"For instance, if we have an open rate of 97 percent, then we know we've got a really good list and we know we're sending something that's really relevant to the list we're sending it to, and we know the subject line was appealing," Hetrick said.
ExactTarget also is moving beyond e-mail. Next month, at a user conference in Indianapolis, the company plans to launch its next-generation software, which uses other forms of targeted communication such as voice and text messaging.
As with e-mail, the messages would be permission-based and would allow, for instance, a sports team to send out voice messages from its star player, or a retailer to send a text message about a last-minute sale.
Building a technology and customer service infrastructure to handle those capabilities isn't cheap. ExactTarget's founders started their company the old-fashioned way--hitting up friends and family members to invest--but soon found themselves needing more capital.
Compton, now based in Memphis, was one of the first outside investors. He put in about $750,000, plus made a $250,000 loan, making him its largest individual investor.
Dorsey's and Baggott's leadership was what drew him to the then-fledgling firm, Compton said, and was also key in drawing a $10.5 million investment from New York-based Insight Venture Partners in 2004.
The company also has twice snagged economic development incentives. ExactTarget received $1.1 million in state and local incentives for its 2005 expansion, and this spring received up to another $2.2 million to help fuel its latest round of growth.
Economic development officials became familiar with ExactTarget shortly after its founding, said Jeb Conrad, executive director of Indianapolis Economic Development Inc. The group helped ExactTarget find its first downtown office space and was so impressed with the company's product that it became a customer, Conrad said.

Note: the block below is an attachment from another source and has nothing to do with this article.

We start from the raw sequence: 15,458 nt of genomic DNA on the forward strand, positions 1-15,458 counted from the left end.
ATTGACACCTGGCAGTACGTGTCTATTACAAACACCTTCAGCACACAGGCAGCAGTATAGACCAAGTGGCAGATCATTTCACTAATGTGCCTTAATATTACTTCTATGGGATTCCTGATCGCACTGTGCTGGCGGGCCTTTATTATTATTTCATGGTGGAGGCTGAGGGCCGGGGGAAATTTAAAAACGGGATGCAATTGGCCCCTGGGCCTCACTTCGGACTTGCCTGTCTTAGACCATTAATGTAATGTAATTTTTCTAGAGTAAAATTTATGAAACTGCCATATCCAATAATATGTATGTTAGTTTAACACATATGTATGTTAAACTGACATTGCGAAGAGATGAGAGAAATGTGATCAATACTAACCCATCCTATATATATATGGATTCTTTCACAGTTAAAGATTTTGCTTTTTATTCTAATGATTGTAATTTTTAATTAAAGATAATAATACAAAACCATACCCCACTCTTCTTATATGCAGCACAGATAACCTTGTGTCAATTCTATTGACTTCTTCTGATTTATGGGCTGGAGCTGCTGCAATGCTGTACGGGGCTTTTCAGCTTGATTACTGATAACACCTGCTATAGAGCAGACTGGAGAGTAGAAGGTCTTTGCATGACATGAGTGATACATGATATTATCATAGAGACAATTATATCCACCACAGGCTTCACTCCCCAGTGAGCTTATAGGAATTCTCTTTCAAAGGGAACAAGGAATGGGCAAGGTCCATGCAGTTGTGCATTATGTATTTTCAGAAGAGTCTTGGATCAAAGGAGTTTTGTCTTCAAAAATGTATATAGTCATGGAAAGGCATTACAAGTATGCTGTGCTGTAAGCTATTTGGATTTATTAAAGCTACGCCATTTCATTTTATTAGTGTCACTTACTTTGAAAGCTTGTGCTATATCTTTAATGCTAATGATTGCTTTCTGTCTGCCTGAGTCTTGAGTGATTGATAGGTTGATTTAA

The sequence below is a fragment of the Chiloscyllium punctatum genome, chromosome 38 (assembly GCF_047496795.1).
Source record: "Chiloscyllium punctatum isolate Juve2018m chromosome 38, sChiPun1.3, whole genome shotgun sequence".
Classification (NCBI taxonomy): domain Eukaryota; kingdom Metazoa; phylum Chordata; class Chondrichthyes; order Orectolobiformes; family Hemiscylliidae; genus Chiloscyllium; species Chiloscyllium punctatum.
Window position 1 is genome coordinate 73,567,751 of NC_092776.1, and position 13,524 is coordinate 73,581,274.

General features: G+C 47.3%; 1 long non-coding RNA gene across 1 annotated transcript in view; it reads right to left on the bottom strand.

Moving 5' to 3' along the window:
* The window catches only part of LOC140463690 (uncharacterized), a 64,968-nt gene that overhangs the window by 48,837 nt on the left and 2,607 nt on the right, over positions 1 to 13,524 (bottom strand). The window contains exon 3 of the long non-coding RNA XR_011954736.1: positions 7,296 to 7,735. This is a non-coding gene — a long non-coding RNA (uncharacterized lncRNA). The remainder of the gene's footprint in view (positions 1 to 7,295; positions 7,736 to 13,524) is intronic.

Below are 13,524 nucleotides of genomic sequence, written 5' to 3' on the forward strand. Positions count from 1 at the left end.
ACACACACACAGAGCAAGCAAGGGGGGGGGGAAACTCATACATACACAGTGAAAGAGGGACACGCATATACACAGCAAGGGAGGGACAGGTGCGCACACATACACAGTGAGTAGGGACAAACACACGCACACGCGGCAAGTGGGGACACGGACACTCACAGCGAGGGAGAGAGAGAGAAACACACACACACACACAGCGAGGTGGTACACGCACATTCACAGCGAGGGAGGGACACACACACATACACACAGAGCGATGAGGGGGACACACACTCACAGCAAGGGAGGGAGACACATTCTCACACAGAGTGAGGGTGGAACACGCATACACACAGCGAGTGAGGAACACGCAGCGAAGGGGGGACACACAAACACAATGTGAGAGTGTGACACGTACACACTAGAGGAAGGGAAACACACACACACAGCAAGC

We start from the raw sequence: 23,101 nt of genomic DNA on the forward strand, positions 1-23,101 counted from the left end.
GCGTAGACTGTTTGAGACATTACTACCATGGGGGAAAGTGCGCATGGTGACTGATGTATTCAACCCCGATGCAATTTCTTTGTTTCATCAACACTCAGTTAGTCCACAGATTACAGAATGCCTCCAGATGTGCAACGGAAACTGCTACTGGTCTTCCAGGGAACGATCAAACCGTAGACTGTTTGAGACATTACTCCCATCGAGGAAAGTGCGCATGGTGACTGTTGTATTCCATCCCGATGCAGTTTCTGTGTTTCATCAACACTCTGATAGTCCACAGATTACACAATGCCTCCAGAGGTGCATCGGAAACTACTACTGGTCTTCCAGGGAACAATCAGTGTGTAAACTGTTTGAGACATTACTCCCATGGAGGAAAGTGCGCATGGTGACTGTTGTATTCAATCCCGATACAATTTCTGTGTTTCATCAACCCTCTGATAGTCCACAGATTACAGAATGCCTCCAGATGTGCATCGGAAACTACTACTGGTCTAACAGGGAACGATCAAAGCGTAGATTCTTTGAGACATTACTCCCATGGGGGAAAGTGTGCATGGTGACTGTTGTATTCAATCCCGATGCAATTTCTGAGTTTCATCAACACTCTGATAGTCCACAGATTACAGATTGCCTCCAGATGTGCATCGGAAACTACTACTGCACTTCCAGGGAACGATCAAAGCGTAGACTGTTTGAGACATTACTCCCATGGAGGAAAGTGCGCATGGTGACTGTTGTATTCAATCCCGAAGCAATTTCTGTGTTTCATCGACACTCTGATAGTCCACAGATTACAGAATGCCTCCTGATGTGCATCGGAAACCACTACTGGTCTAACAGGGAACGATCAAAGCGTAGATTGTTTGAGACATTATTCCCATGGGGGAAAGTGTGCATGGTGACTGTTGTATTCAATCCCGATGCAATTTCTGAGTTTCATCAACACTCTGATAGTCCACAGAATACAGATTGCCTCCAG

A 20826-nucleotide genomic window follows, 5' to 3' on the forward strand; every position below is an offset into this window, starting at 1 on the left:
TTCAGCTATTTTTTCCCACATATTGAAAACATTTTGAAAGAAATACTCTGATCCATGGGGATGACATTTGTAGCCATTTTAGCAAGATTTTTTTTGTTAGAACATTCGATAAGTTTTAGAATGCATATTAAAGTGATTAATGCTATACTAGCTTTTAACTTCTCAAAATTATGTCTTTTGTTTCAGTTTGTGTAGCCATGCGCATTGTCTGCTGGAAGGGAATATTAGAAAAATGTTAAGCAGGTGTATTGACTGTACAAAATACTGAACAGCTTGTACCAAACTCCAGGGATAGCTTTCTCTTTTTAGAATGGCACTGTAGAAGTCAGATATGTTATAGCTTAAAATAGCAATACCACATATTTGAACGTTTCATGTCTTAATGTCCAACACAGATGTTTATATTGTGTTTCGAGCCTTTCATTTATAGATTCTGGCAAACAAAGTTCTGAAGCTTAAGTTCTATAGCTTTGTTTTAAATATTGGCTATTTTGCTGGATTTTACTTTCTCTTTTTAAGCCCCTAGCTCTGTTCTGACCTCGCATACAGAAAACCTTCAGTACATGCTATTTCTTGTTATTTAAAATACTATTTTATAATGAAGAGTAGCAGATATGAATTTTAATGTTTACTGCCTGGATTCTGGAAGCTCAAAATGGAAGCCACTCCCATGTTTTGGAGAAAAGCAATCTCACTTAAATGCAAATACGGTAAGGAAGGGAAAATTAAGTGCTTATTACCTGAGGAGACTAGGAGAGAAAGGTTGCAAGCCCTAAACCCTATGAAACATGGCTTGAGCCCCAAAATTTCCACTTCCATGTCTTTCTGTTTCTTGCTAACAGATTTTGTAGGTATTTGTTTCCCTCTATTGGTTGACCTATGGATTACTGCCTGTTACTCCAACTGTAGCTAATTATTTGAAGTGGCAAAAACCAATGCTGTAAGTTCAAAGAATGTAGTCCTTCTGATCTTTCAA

More important for the city, however, ExactTarget is something of a technological ambassador for Indianapolis, he said.
"That type of business is so impactful," Conrad said. "Their customer list is a who's who of the corporate world. It's the kind of company we really want to see. The fact that it's downtown is a bonus."
The company could take on an even higher profile if it launches an initial public offering--a topic of widespread speculation in the technology community. Dorsey doesn't exactly dismiss the idea, saying that "we are funding expansion from our existing cash flow. We continue to evaluate additional funding sources."
ExactTarget might have had an easier time raising existing capital if it were on one of the coasts, but its heartland location and its lean, but profitable, balance sheet have worked to the company's advantage, Dorsey said.
"Clients want to work with companies they know are going to be around a while," he said.
So far, the vast majority of those clients are in the United States. But Dorsey sees huge untapped potential in foreign markets. The company already has resellers working in Great Britain and Australia.
"The total market opportunity is enormous," he said. "Every enterprise is a candidate for our software."